La Cible

Octobre 2020

La Cible, magazine officiel de l’IQPF, est destinée aux planificateurs financiers et leur permet d’obtenir des unités de formation continue (UFC). Chaque numéro aborde une étude de cas touchant les différents domaines de la planification financière.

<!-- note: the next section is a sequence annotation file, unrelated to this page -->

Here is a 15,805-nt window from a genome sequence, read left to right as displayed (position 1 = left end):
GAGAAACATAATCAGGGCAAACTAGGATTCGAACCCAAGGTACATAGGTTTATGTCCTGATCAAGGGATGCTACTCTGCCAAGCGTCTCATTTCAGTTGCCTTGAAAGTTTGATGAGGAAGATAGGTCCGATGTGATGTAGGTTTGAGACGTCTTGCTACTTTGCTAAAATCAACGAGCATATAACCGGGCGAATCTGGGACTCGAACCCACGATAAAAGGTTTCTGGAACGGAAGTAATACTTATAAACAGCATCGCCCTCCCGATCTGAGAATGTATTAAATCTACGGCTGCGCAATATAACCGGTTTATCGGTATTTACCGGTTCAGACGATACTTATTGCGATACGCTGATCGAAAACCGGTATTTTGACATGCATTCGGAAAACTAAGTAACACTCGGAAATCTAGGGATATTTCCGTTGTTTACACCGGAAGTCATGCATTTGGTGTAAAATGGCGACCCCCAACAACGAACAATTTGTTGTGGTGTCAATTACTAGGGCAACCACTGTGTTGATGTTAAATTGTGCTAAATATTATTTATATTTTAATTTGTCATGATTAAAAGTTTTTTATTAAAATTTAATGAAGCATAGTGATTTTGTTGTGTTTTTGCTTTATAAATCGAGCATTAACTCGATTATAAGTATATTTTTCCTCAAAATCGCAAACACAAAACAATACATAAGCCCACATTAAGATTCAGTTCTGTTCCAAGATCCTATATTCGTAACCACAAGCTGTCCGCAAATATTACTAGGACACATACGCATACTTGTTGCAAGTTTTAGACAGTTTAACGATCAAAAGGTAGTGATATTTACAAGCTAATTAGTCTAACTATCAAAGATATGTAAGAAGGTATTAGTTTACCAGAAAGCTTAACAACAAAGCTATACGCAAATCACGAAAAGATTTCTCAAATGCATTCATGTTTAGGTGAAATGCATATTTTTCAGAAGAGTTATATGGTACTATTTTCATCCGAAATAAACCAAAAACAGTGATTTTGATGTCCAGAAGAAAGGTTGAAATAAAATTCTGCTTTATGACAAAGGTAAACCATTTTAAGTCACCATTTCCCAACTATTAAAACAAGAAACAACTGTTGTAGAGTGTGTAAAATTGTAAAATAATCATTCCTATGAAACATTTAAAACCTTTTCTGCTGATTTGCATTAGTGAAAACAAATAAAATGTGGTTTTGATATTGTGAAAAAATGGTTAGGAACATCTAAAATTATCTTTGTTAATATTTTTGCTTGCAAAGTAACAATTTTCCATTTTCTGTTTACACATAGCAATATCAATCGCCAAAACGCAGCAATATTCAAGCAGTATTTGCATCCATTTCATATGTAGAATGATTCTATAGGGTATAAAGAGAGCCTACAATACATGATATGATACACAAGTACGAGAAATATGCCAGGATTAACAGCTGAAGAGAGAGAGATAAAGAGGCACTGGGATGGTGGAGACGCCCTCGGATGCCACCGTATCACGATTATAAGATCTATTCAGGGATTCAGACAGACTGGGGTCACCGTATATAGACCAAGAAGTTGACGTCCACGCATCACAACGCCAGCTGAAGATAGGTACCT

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27 value of $27,270 (4.53% more than the reference scenario) by structuring the portfolio based on a specific order of asset classes and accounts. The added value is equal to additional after-tax return of 0.22% per year. The combination that allows this maximum after- tax value to be achieved is as follows: Part of the outcome is explained by the low interest rate and the preferential tax treatment of Canadian dividends. It is best to put preferred shares and fixed- income securities into the non-registered account. Then we should prioritize the investment of equities in Order of asset classes Order of accounts 1- Preferred shares 1- Non-registered 2- Fixed-income securities 2- TFSA 3- US equities 3- RRSP 4- International equities 4- Holding 5- Canadian equities tax-free or deferred tax accounts (TFSA and RRSP), since rebalancing triggers a capital gain each year. But you should avoid holding international and US equities in the holding account, because taxation is higher on foreign dividends than on Canadian dividends. Another point to note is that the average of the 2,880 scenarios is similar to our base scenario. This means that distributing the investments equally among all the accounts is not the very worst scenario. The worst outcome would be to put the preferred shares and fixed-income securities in the holding account and then in the RRSPs and to put the US and international equities in the non-registered account, despite the recovery of foreign income tax. Conclusion The goal of tax optimization is to find the highest after-tax value at a given moment. It can create additional value if it is wielded properly, but even though there may be some similarities, the optimal combination is not the same for everyone and depends on the amounts available in each account. For example, TFSA rights are created annually, which could change the asset allocation in each account. Another major challenge for tax optimization strategies is behavioural finance. It is hard for clients to interpret the different returns in each account. Instead, you have to look at the portfolio's overall return. Rebalancing also weighs down the administrative task. You have to be able to rebalance the overall portfolio based on target allocations, not by account. By judiciously applying this decision-making tree, however, you can improve the overall return of the client's portfolio without exposing them to higher risk. FEATURE ARTICLE Présenté par :

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